transforming human Scar Cells into Blood Vessel Cells

Endothelium (blood) - Adipose Tissue (fat)

Neural Crest cells are a temporary group of cells unique to vertebrates that arise from the embryonic ectoderm cell layer, and in turn give rise to a diverse cell lineage—including melanocytes, craniofacial cartilage and bone, smooth muscle, peripheral and enteric neurons and glia.

A Cellular Biologic Scaffold

Activating the innate immune system opens up the DNA," said Cooke, the study's senior author. " This open state enhances the formation of induced pluripotent stem cells (iPSCs) or cells that can have the ability to regenerate into other cell types and tissues, such as that of the brain, heart or liver."

Induced Pluripotent Stem Cell are a type of pluripotent stem cell that can be generated directly from adult cells.

A Universal Solution for Regenerative Medicine Revolutionary nanomaterials developed at Northwestern could make it possible to repair any part of the body.

Cell mechanism that transforms electrical signals into chemical ones explained. Electro-chemical coupling through protein super complexes: The calcium channel (Cav2) delivers calcium ions (Ca2+) that activate the enzyme NO synthase (NOS) for generation of the messenger NO. The enzymes nitric oxide (NO) synthase (NOS1) and protein kinase C (PKC) play an important role in a variety of signal transfer processes in neurons of the brain, as well as in many cell types of other organs. Enzymes can be activated under physiological conditions through sole electrical stimulation of the cell membrane. Protein super complexes that rapidly transform electrical signals at the cell membrane into chemical signal processes inside the cell emerge through direct structural interaction of both enzymes with voltage-gated calcium channels.

Human Skin Cells transformed directly into Motor Neurons. Scientists have converted skin cells from healthy adults directly into motor neurons without going through a stem cell state.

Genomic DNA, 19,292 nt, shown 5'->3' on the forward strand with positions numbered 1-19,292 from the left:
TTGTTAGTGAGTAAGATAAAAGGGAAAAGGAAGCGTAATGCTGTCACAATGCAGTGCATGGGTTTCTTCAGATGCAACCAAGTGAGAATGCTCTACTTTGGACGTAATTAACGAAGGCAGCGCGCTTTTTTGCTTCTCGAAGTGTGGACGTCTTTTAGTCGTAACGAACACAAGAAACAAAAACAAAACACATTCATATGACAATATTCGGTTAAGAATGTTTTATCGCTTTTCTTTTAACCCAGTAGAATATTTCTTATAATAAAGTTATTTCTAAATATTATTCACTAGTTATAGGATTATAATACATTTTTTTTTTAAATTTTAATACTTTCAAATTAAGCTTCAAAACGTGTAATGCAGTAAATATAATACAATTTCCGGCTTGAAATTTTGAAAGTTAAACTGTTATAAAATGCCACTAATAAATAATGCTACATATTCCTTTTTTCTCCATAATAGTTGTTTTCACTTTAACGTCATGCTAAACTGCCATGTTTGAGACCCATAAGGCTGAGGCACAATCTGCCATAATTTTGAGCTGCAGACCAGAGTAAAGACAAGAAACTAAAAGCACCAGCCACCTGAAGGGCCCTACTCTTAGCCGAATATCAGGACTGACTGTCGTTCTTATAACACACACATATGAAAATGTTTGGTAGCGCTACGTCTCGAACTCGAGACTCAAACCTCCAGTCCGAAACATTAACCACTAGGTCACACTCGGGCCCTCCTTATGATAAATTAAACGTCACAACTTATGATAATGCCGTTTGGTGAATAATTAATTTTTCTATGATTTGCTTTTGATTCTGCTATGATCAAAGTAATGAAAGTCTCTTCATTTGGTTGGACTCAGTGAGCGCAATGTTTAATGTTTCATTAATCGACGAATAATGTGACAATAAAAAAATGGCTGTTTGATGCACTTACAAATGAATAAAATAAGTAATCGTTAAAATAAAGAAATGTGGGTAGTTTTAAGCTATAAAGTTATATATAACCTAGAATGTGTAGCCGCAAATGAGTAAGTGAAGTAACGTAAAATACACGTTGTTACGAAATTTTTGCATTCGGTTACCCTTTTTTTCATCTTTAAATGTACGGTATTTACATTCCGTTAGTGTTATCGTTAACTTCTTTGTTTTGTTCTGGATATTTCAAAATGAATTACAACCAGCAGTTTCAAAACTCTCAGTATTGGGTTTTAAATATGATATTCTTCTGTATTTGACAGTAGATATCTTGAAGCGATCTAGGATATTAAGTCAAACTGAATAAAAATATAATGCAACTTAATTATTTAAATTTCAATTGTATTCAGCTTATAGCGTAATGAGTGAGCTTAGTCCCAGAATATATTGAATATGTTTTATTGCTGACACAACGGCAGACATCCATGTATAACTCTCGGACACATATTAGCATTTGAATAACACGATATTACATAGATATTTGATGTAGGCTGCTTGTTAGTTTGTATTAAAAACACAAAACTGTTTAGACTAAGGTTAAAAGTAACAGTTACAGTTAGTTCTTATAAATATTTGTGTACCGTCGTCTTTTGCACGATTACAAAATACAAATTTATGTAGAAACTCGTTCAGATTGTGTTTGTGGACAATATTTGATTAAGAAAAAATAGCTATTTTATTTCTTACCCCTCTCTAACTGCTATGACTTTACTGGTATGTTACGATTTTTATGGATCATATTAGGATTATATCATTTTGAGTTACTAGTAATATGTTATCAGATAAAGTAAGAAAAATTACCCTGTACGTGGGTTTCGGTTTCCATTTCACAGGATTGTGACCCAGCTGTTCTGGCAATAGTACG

Regeneration of the entire Human Epidermis using Transgenic Stem Cells

Long-Term Stability and Safety of Transgenic Cultured Epidermal Stem Cells in Gene Therapy of Junctional Epidermolysis Bullosa


Eukaryote Organism is any contiguous living system, such as an animal, plant, fungus, or bacterium. All known types of organisms are capable of some degree of response to stimuli, reproduction, growth and development and homeostasis. An organism consists of one or more cells; when it has one cell it is known as a unicellular organism; and when it has more than one it is known as a multicellular organism. Most unicellular organisms are of microscopic size and are thus classified as microorganisms. Humans are multicellular organisms composed of many trillions of cells grouped into specialized tissues and organs.

Unicellular Organism also known as a single-celled organism, is an organism that consists of only one cell, unlike a multicellular organism that consists of more than one cell. Historically, simple unicellular organisms have been referred to as monads, though this term is also used more specifically to describe organisms of the genus Monas and similar flagellate ameboids. The main groups of unicellular organisms are bacteria, archaea, protozoa, unicellular algae, and unicellular fungi. Unicellular organisms fall into two general categories: prokaryotic organisms and eukaryotic organisms. Unicellular organisms are thought to be the oldest form of life, with early protocells possibly emerging 3.8–4 billion years ago.

Multicellular Organism are organisms that consist of more than one cell, in contrast to unicellular organisms. All species of animals, land plants and most fungi are multicellular, as are many algae, whereas a few organisms are partially uni- and partially multicellular, like slime molds and social amoebae such as the genus Dictyostelium. Multicellular organisms arise in various different ways, for example by cell division or by aggregation of many single cells. Colonial organisms are the result of many identical individuals joining together to form a colony. However, it can often be hard to separate colonial protists from true multicellular organisms, because the two concepts are not distinct; colonial protists have been dubbed "pluricellular" rather than "multicellular".

Eukaryote - Prokaryote